ETC: Overall travel volumes are now projected to return to pre-pandemic levels only by 2024.
A new surge in coronavirus (Covid-19) cases and the reintroduction of travel restrictions have halted European tourism recovery with arrivals set to be down by 61 percent in 2020, the European Travel Commission (ETC) said on Tuesday.
According to the ETC’s latest quarterly report “European Tourism: Trends & Prospects” for Q3 2020, with international tourist arrivals to Europe down 68 percent halfway through the year relative to 2019, the easing of pandemic restrictions across Europe led to a slight pick-up in July and August 2020 compared to earlier months, signalling people’s enthusiasm and desire to travel again.
However, the recent re-imposition of lockdowns and travel restrictions has quickly halted any chance of an early recovery.
“Looking at the months ahead, heightened uncertainty and downside risks continue to dampen the outlook with European arrivals set to decline 61 percent in 2020,” the ETC said.
Southern European destinations and islands among most affected
More into the report, according to data for the January-August period, Mediterranean destinations Cyprus and Montenegro saw the steepest falls in arrivals at 85 percent and 84 percent respectively, attributable to a higher dependency on foreign travellers.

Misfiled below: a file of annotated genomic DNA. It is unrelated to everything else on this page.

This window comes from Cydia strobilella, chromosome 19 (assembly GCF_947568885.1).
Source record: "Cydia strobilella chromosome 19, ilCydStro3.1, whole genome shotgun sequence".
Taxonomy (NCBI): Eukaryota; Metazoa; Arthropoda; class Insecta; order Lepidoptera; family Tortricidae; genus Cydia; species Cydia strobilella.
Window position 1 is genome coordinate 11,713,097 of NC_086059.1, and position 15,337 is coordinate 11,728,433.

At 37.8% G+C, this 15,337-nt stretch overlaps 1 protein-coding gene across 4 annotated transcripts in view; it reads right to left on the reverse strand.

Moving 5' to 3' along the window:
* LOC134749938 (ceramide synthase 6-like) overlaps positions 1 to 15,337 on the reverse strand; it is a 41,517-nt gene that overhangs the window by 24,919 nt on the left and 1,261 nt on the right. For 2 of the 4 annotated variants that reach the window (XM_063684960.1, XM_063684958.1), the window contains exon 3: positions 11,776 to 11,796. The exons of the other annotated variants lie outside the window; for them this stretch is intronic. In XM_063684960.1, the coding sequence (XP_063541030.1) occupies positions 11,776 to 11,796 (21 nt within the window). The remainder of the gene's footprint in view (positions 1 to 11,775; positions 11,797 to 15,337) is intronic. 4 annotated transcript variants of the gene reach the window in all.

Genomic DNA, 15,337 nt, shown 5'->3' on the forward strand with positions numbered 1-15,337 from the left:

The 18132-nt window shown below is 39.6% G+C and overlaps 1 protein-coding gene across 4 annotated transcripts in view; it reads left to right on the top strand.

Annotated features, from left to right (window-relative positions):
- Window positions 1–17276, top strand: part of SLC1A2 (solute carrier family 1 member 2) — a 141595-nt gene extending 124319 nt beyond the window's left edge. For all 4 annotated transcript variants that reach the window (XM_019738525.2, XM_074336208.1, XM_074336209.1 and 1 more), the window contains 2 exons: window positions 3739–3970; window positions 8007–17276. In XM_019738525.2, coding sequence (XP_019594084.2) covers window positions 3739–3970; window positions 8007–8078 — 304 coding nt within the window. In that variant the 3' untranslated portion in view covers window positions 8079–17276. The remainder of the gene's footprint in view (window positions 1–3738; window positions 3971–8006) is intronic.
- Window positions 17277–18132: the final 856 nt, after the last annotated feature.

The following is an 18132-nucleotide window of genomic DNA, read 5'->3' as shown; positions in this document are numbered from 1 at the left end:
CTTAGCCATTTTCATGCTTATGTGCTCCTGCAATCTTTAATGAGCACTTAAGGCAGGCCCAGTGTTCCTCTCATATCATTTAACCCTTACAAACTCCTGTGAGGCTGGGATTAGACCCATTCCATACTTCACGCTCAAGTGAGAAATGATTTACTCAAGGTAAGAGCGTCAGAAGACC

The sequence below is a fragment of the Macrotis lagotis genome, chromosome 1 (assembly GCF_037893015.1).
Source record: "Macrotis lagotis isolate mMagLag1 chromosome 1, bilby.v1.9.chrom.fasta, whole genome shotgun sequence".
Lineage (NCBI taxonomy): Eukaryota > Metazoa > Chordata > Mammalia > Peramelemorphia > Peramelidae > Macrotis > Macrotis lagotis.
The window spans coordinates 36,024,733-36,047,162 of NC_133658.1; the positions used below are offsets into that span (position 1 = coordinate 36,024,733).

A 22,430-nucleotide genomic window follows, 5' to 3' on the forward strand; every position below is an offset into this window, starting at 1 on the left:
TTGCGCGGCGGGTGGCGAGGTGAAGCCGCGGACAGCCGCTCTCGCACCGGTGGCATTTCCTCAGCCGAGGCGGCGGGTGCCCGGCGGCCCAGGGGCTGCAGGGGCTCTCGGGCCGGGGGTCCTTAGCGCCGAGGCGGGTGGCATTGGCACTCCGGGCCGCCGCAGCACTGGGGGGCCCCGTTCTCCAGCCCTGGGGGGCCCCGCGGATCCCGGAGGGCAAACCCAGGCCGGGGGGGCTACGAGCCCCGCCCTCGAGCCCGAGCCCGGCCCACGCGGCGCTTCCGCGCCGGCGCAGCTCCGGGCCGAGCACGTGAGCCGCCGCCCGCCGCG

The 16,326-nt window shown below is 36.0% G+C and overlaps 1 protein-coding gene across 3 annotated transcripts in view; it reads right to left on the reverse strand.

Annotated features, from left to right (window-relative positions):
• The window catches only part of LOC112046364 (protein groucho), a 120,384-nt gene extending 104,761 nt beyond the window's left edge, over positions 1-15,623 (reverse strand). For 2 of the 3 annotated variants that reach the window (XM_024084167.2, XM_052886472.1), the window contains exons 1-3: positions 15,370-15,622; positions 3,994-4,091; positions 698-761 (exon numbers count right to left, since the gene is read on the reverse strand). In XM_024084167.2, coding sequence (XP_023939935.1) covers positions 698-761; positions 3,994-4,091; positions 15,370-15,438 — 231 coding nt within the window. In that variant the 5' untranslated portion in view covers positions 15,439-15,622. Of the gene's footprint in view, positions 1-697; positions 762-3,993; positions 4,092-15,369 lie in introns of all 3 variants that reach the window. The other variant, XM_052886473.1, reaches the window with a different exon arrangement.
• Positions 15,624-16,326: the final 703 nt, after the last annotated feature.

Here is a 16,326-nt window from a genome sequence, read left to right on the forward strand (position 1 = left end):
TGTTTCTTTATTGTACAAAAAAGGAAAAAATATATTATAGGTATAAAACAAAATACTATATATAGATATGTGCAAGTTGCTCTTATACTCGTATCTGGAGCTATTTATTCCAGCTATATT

Among the other countries most impacted are Romania where arrivals plunged 80 percent; Turkey by 77 percent; and Portugal and Serbia, both by 74 percent. Island destinations, Iceland and Malta (both with arrivals down by 71 percent) also performed poorly, challenged by their geographical location and strict border restrictions.
“As the second wave of the Covid-19 pandemic grips Europe and in advance of the winter season, it is now more important than ever that European nations join forces to agree on common solutions, not only to curb the spread of the virus but also to support tourism’s sustainable recovery, restore travellers’ confidence, and most importantly protect the millions of businesses, jobs, and enterprises that are at risk, so they can survive the economic fallout,” ETC Executive Director Eduardo Santander said.
According to the ETC, the importance of domestic and intra-European travel cannot be understated in terms of the role it will play in the recovery of the tourism sector over the coming months.
The latest forecasts predict a quicker rebound for domestic travel in Europe, surpassing 2019 levels by 2022.
European short-haul arrivals are also projected to bounce back faster by 2023, being helped by a swifter easing of travel restrictions and a lesser perceived risk compared to long-haul trips.
Overall travel volumes are now projected to return to pre-pandemic levels only by 2024.
“The direction of the economic recovery across Europe will depend significantly on the recovery of the tourism sector, a sector which generates close to 10 percent of the EU’s GDP and accounts for over 22 million jobs,” Santander said.